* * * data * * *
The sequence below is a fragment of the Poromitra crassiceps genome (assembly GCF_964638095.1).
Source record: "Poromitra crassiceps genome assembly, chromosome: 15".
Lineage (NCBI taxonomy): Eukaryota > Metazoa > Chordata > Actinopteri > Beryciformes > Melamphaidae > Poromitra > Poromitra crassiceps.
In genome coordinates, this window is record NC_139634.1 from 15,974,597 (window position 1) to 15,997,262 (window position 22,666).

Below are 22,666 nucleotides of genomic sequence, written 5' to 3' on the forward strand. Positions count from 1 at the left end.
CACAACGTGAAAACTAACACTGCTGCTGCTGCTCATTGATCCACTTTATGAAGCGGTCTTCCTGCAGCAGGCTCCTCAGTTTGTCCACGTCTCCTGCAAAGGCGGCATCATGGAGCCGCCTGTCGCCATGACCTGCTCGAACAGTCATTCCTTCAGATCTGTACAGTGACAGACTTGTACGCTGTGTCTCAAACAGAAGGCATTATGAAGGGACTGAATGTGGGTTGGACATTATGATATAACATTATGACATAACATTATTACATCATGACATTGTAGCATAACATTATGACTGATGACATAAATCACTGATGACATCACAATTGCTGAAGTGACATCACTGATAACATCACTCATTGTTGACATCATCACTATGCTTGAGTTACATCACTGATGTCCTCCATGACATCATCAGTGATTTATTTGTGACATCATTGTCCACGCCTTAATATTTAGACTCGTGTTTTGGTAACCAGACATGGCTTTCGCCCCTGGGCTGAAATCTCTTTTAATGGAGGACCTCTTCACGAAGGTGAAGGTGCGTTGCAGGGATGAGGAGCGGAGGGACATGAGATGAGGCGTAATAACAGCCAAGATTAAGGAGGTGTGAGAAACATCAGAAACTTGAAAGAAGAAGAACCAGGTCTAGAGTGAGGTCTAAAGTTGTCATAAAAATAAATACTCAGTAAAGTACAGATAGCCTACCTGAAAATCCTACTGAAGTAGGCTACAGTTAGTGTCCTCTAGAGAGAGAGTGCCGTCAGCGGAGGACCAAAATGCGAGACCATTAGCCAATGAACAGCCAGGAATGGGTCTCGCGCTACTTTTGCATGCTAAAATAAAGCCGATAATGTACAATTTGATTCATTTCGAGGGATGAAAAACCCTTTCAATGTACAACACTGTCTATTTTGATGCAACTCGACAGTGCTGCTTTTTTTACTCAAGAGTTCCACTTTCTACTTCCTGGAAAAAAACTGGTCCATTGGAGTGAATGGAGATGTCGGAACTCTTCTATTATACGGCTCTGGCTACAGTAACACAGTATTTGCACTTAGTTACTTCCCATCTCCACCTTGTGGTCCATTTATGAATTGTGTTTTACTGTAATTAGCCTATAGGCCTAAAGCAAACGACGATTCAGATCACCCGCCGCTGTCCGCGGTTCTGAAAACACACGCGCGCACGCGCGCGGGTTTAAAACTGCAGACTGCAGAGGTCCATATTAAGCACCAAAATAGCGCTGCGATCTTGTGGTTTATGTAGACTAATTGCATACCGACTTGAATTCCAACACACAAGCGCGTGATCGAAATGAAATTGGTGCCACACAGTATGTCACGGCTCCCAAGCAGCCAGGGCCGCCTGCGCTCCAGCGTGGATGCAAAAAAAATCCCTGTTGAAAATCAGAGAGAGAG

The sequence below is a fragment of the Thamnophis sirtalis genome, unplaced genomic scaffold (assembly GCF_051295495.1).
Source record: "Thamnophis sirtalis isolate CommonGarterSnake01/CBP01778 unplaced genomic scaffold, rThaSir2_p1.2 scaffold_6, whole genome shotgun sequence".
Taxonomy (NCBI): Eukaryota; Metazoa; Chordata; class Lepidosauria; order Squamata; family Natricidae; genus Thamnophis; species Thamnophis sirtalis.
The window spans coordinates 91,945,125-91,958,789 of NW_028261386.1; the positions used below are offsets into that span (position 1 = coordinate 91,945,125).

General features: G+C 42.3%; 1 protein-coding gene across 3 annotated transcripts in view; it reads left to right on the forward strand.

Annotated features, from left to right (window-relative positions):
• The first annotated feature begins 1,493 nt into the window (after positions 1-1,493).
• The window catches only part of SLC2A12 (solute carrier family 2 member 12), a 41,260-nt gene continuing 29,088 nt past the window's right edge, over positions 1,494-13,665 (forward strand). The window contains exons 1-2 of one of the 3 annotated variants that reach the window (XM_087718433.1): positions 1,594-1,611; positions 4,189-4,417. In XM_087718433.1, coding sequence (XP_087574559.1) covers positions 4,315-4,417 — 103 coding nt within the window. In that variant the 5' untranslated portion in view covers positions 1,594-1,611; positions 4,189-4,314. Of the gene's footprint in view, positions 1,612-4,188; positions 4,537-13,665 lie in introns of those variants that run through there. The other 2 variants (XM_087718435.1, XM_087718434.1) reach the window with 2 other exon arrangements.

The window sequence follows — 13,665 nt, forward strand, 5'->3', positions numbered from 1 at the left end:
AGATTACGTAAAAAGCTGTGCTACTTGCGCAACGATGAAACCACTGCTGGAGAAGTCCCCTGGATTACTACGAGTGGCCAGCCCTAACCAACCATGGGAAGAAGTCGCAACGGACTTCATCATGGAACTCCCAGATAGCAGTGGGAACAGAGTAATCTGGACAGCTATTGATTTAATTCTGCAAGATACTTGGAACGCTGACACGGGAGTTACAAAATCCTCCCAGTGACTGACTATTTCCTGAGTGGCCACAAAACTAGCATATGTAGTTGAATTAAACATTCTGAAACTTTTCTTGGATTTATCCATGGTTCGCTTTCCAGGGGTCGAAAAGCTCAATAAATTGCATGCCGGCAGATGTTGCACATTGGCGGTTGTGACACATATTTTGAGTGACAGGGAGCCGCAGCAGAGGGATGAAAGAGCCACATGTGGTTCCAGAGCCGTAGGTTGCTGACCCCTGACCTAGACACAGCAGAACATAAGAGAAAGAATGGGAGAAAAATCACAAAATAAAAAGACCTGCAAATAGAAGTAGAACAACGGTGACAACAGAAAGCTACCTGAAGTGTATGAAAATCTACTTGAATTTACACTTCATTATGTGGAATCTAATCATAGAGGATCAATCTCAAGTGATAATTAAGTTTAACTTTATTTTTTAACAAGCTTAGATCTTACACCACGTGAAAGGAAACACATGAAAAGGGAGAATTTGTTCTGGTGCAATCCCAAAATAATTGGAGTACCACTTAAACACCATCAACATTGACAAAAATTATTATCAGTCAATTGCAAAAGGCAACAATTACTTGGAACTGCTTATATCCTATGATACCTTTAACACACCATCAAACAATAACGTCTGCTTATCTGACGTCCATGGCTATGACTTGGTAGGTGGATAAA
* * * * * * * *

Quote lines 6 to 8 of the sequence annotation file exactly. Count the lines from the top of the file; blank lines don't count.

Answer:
CACAACGTGAAAACTAACACTGCTGCTGCTGCTCATTGATCCACTTTATGAAGCGGTCTTCCTGCAGCAGGCTCCTCAGTTTGTCCACGTCTCCTGCAAAGGCGGCATCATGGAGCCGCCTGTCGCCATGACCTGCTCGAACAGTCATTCCTTCAGATCTGTACAGTGACAGACTTGTACGCTGTGTCTCAAACAGAAGGCATTATGAAGGGACTGAATGTGGGTTGGACATTATGATATAACATTATGACATAACATTATTACATCATGACATTGTAGCATAACATTATGACTGATGACATAAATCACTGATGACATCACAATTGCTGAAGTGACATCACTGATAACATCACTCATTGTTGACATCATCACTATGCTTGAGTTACATCACTGATGTCCTCCATGACATCATCAGTGATTTATTTGTGACATCATTGTCCACGCCTTAATATTTAGACTCGTGTTTTGGTAACCAGACATGGCTTTCGCCCCTGGGCTGAAATCTCTTTTAATGGAGGACCTCTTCACGAAGGTGAAGGTGCGTTGCAGGGATGAGGAGCGGAGGGACATGAGATGAGGCGTAATAACAGCCAAGATTAAGGAGGTGTGAGAAACATCAGAAACTTGAAAGAAGAAGAACCAGGTCTAGAGTGAGGTCTAAAGTTGTCATAAAAATAAATACTCAGTAAAGTACAGATAGCCTACCTGAAAATCCTACTGAAGTAGGCTACAGTTAGTGTCCTCTAGAGAGAGAGTGCCGTCAGCGGAGGACCAAAATGCGAGACCATTAGCCAATGAACAGCCAGGAATGGGTCTCGCGCTACTTTTGCATGCTAAAATAAAGCCGATAATGTACAATTTGATTCATTTCGAGGGATGAAAAACCCTTTCAATGTACAACACTGTCTATTTTGATGCAACTCGACAGTGCTGCTTTTTTTACTCAAGAGTTCCACTTTCTACTTCCTGGAAAAAAACTGGTCCATTGGAGTGAATGGAGATGTCGGAACTCTTCTATTATACGGCTCTGGCTACAGTAACACAGTATTTGCACTTAGTTACTTCCCATCTCCACCTTGTGGTCCATTTATGAATTGTGTTTTACTGTAATTAGCCTATAGGCCTAAAGCAAACGACGATTCAGATCACCCGCCGCTGTCCGCGGTTCTGAAAACACACGCGCGCACGCGCGCGGGTTTAAAACTGCAGACTGCAGAGGTCCATATTAAGCACCAAAATAGCGCTGCGATCTTGTGGTTTATGTAGACTAATTGCATACCGACTTGAATTCCAACACACAAGCGCGTGATCGAAATGAAATTGGTGCCACACAGTATGTCACGGCTCCCAAGCAGCCAGGGCCGCCTGCGCTCCAGCGTGGATGCAAAAAAAATCCCTGTTGAAAATCAGAGAGAGAG

The sequence below is a fragment of the Thamnophis sirtalis genome, unplaced genomic scaffold (assembly GCF_051295495.1).
Source record: "Thamnophis sirtalis isolate CommonGarterSnake01/CBP01778 unplaced genomic scaffold, rThaSir2_p1.2 scaffold_6, whole genome shotgun sequence".